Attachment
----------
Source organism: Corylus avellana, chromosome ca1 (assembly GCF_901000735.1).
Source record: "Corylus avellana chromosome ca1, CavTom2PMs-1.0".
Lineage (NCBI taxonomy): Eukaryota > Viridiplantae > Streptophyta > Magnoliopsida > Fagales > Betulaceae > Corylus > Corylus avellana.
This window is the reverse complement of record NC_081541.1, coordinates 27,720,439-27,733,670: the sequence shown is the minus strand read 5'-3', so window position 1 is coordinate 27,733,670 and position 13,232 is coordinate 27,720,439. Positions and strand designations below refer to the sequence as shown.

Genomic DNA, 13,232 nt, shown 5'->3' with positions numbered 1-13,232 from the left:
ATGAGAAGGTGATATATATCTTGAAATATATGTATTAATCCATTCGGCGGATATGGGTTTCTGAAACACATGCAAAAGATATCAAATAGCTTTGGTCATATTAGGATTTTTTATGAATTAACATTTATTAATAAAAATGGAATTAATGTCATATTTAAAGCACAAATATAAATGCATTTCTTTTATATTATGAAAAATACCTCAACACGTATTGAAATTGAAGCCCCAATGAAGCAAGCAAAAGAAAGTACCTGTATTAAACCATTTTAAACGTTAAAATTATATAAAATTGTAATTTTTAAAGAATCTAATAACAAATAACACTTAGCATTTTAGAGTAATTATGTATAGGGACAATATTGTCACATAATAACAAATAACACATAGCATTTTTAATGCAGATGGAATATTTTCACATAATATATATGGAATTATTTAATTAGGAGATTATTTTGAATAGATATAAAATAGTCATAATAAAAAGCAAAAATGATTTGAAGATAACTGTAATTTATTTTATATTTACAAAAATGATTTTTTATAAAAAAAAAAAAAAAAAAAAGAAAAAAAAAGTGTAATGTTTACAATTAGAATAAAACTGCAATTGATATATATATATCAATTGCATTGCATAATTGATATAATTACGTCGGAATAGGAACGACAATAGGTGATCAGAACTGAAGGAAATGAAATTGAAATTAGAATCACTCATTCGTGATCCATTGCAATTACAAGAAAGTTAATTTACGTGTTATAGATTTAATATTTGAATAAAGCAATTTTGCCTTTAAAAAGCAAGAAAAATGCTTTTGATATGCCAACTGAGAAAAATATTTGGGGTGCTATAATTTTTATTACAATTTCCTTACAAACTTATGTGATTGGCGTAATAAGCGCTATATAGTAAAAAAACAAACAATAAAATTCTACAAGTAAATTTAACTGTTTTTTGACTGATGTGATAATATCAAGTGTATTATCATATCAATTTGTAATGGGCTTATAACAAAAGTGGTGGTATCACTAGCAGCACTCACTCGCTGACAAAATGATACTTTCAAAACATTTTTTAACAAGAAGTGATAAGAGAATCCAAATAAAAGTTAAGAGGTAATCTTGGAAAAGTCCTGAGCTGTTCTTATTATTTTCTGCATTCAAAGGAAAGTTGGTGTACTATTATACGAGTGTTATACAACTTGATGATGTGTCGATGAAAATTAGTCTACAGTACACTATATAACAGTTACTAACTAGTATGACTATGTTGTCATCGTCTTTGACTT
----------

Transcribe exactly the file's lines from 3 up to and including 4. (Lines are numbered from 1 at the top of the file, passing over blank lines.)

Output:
Lineage (NCBI taxonomy): Eukaryota > Viridiplantae > Streptophyta > Magnoliopsida > Fagales > Betulaceae > Corylus > Corylus avellana.
This window is the reverse complement of record NC_081541.1, coordinates 27,720,439-27,733,670: the sequence shown is the minus strand read 5'-3', so window position 1 is coordinate 27,733,670 and position 13,232 is coordinate 27,720,439. Positions and strand designations below refer to the sequence as shown.